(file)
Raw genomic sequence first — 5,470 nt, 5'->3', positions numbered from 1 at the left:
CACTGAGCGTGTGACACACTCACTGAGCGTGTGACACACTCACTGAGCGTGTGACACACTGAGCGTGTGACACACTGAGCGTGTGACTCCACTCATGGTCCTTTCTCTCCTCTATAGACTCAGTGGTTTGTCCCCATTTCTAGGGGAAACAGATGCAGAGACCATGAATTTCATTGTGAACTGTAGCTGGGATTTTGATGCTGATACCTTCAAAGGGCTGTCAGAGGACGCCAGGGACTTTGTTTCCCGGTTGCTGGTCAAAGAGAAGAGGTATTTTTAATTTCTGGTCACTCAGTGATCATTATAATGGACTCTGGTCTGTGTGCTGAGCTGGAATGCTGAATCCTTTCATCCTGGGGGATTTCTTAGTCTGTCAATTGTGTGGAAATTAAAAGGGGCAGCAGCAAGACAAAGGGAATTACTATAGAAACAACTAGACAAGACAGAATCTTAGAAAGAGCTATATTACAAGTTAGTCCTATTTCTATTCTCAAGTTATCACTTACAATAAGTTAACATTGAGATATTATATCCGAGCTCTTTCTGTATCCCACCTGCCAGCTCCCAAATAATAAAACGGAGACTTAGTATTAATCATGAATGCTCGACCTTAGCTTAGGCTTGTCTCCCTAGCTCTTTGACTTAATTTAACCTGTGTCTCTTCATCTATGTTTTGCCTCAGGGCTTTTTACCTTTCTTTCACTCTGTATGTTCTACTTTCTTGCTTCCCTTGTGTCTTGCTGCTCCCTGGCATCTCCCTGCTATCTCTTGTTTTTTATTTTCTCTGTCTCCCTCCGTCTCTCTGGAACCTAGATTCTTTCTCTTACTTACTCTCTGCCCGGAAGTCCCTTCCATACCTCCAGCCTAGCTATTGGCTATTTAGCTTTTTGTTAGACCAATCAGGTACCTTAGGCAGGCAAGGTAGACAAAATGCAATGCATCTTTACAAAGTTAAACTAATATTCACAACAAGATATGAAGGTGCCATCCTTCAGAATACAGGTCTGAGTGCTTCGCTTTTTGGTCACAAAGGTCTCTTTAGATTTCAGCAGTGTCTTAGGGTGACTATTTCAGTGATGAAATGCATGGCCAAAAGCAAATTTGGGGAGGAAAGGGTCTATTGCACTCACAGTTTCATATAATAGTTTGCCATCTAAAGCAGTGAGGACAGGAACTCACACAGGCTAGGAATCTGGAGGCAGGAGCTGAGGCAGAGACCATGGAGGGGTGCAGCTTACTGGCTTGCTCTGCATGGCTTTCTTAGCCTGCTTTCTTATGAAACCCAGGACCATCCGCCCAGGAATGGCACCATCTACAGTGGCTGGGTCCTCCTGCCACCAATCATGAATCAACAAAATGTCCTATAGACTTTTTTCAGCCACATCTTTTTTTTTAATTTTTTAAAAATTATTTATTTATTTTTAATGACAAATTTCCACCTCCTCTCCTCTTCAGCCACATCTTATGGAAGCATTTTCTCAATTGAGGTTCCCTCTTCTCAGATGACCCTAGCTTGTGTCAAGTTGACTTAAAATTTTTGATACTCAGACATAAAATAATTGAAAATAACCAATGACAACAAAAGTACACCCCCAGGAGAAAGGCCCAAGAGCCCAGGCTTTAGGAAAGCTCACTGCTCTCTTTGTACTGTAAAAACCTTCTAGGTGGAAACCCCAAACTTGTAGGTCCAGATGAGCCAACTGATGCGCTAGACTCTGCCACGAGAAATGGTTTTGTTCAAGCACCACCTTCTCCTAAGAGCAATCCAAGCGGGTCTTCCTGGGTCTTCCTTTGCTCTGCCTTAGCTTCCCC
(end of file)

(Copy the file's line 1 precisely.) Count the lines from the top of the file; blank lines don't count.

Raw genomic sequence first — 5,470 nt, 5'->3', positions numbered from 1 at the left: